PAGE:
"This rule expands the exercise of personal jurisdiction over nonresidents in cases having substantial contacts with Montana. It is in accord with a trend that began more than thirty years ago with the nonresident motorist acts. The constitutional basis for such expanded jurisdiction is afforded by such decisions of the Supreme Court of the United States as International Shoe Co. v. State of Washington, 326 U.S. 310, 66 S. Ct. 154, 9 L. Ed. 95 (1945), and McGee v. International Life Ins. Co., 355 U.S. 220, 78 S. Ct. 199, 2 L. Ed. 2d 223 (1957). * * * Under the new and flexible standard of due process a state may exercise personal jurisdiction whenever the relation between it and the particular litigation sued upon makes it reasonable for the state to try the particular case. In such an inquiry importance attaches to what the defendant has caused to be done in the forum state." See Mason, The Montana Rules of Civil Procedure, 23 Mont.L.Rev. 3, 12.

The affidavit of Jess A. Pardo, sales engineer for the defendant, states that negotiations for the sale of the cableway in question were conducted between affiant in the State of Washington and representatives of Morrison-Knudsen Company Inc. in Boise, Idaho, and that none of the contacts took place within the State of Montana; that the defendant did not supervise the installation of the cableway.

The affidavit states further, however, that affiant "did go to Montana on several *410 occasions to examine and consult with reference to said cableways in special instances requested by Morrison-Knudsen Company, Inc."; that he "visited the dam site after installation of the first cableway and prior to the installation of the second cableway * * *"; that defendant's shop foreman "at the request of the contractor went to Yellowtail Dam to check certain gears on the hoisting unit on said cableways, spending two days in Montana before the accident complained of in this suit and before the installation of the second cableway"; that another employee spent approximately two days in Montana at the request of the contractor doing "certain work with reference to concrete cars, a problem entirely unrelated to the cableways proper".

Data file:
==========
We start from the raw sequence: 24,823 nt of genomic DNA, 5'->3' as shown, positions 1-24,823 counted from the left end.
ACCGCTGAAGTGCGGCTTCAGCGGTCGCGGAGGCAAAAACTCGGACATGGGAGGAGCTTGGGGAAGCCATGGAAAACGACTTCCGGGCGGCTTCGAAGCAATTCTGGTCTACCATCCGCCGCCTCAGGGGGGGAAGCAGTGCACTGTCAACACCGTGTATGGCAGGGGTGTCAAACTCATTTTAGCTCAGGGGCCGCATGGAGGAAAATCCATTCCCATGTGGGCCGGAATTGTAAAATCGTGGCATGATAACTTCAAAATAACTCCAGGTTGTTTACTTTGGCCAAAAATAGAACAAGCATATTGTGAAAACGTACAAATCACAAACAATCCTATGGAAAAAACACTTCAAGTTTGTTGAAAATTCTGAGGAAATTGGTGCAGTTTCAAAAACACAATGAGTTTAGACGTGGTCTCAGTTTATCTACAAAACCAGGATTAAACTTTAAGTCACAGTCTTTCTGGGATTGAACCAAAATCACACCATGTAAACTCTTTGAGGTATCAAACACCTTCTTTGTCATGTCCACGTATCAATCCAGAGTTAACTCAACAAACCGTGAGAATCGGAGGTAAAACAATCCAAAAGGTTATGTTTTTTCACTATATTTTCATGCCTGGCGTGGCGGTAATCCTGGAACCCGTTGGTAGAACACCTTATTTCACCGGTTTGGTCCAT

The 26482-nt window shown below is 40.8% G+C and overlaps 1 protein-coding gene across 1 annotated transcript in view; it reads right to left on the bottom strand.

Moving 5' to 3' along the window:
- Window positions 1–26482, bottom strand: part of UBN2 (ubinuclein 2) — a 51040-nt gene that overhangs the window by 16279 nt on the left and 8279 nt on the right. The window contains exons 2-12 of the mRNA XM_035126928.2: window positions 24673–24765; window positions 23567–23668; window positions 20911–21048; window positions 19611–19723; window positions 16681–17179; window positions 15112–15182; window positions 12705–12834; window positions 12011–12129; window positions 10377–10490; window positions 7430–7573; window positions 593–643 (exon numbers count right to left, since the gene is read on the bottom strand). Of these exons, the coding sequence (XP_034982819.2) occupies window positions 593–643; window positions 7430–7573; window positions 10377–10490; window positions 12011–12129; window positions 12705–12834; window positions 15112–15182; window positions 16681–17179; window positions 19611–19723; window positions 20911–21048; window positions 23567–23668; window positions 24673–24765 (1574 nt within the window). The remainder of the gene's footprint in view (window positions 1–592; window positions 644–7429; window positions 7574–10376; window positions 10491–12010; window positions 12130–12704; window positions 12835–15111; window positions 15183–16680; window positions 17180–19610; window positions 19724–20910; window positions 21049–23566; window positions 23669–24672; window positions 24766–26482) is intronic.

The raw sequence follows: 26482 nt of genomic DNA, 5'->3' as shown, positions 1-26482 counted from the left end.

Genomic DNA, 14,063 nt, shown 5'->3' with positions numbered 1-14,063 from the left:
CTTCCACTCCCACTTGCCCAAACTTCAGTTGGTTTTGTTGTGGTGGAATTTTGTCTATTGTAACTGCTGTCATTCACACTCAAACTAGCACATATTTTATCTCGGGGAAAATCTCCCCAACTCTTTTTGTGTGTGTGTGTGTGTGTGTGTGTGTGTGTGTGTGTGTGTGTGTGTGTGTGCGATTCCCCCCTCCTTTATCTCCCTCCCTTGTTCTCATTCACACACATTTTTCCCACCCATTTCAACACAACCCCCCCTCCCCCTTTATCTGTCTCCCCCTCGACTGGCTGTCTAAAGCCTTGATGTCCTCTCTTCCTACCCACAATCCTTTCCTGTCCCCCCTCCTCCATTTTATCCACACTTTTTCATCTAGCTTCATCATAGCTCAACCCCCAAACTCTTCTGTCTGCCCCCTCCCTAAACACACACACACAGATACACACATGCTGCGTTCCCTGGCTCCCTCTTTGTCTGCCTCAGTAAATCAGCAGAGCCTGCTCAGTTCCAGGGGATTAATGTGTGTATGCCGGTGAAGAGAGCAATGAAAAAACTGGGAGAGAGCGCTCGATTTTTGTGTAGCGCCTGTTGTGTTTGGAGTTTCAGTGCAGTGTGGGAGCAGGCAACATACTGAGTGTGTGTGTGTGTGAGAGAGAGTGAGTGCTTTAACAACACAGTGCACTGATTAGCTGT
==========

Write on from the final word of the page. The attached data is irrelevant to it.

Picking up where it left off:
Attached to the affidavit are copies of documents. In a letter from Pardo to Morrison-Knudsen in Boise dated April 27, 1961, (Ex. A) he states, "We are revising our quotation on cableway equipment for Yellowtail Dam * * *" A purchase order (Ex. B) dated June 3, 1961, from Morrison-Knudsen to defendant, stamped "received", states as the first item "1 25 ton cableway for use on Yellowtail Dam near Hardin, Montana, as follows: * * *". The bill of lading or shipping order (Ex. C) from the defendant dated June 15, 1961, states that there was sold to "Yellowtail Constructors, P. O. Box 450, Hardin, Montana", "1 8-yard High Speed Cableway for use on Yellowtail Dam near Hardin, Montana as follows: * * *". The amount shown is $423,700.

An affidavit of Lee Overfelt, counsel for plaintiff, recites that Morrison-Knudsen Company, Inc. was a member of Yellowtail Constructors, a joint venture formed for the purpose of the construction of Yellowtail Dam; that all of the items set forth in Exhibits A, B and C "were purchased for the construction, the cableways and cable towers referred to in plaintiffs' complaint filed herein".